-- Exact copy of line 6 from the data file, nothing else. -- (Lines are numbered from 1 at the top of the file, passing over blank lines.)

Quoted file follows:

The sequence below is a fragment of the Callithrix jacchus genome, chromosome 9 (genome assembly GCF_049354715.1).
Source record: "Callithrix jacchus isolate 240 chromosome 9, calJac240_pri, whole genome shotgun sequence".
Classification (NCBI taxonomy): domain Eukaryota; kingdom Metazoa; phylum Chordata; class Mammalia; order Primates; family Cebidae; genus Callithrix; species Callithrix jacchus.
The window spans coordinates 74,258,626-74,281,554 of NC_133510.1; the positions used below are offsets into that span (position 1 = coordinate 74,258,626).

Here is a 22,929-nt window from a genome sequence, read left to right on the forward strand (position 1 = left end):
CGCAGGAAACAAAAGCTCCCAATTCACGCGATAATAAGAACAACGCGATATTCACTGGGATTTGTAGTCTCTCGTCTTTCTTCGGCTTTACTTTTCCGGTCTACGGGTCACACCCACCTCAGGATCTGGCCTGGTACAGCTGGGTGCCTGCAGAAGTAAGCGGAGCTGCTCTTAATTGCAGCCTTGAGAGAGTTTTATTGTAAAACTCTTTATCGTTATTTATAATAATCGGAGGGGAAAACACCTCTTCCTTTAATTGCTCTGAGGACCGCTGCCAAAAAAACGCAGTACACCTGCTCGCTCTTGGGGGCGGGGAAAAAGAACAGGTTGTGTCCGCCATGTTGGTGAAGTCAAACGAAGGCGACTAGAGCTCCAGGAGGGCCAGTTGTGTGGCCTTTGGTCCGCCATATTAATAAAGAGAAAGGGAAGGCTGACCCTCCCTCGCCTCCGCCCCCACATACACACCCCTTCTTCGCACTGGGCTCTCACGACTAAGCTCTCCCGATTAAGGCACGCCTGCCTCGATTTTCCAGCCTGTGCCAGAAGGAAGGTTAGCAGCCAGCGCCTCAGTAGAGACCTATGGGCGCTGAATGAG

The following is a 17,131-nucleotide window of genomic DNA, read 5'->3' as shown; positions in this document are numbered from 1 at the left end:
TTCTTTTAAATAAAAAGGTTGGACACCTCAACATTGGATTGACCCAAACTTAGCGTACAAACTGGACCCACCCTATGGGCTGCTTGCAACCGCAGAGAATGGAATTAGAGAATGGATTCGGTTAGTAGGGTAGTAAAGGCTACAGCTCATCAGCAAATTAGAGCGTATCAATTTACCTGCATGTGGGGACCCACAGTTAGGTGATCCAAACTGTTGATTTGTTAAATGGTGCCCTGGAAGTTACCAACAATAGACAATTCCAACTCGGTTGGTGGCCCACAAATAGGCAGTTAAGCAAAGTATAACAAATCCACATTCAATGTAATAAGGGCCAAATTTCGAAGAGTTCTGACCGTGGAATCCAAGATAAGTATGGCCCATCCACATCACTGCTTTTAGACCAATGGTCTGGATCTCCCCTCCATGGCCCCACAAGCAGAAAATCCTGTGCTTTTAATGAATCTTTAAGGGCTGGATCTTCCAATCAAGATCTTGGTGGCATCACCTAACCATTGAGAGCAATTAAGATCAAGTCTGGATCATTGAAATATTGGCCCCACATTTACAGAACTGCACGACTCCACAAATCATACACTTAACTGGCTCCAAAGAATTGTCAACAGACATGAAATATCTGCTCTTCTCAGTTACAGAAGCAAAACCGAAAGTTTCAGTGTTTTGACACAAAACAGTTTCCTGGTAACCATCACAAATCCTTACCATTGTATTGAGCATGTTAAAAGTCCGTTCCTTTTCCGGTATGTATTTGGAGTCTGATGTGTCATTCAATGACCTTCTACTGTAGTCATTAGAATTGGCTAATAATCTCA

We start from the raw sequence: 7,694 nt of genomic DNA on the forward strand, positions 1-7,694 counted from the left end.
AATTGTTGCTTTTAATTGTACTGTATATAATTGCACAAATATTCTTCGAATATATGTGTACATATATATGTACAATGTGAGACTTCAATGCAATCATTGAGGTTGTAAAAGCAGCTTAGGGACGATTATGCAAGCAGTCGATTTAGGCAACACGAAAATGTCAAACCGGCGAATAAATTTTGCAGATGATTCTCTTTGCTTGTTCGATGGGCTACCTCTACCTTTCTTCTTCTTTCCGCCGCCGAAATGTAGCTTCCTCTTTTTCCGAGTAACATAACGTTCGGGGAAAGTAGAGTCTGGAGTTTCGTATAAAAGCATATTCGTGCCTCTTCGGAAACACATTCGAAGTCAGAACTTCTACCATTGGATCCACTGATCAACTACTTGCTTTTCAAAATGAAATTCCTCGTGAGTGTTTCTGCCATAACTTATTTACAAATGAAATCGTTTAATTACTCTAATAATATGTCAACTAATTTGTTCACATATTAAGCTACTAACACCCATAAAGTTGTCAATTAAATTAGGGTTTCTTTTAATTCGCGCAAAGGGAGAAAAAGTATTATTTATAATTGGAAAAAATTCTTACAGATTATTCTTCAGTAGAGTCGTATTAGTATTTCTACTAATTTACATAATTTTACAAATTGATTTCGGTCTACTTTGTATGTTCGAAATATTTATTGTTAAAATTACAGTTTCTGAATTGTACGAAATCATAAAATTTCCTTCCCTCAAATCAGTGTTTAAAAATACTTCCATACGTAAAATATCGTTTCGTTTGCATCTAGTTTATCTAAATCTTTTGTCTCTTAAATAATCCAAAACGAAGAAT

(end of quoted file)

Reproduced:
CGCAGGAAACAAAAGCTCCCAATTCACGCGATAATAAGAACAACGCGATATTCACTGGGATTTGTAGTCTCTCGTCTTTCTTCGGCTTTACTTTTCCGGTCTACGGGTCACACCCACCTCAGGATCTGGCCTGGTACAGCTGGGTGCCTGCAGAAGTAAGCGGAGCTGCTCTTAATTGCAGCCTTGAGAGAGTTTTATTGTAAAACTCTTTATCGTTATTTATAATAATCGGAGGGGAAAACACCTCTTCCTTTAATTGCTCTGAGGACCGCTGCCAAAAAAACGCAGTACACCTGCTCGCTCTTGGGGGCGGGGAAAAAGAACAGGTTGTGTCCGCCATGTTGGTGAAGTCAAACGAAGGCGACTAGAGCTCCAGGAGGGCCAGTTGTGTGGCCTTTGGTCCGCCATATTAATAAAGAGAAAGGGAAGGCTGACCCTCCCTCGCCTCCGCCCCCACATACACACCCCTTCTTCGCACTGGGCTCTCACGACTAAGCTCTCCCGATTAAGGCACGCCTGCCTCGATTTTCCAGCCTGTGCCAGAAGGAAGGTTAGCAGCCAGCGCCTCAGTAGAGACCTATGGGCGCTGAATGAG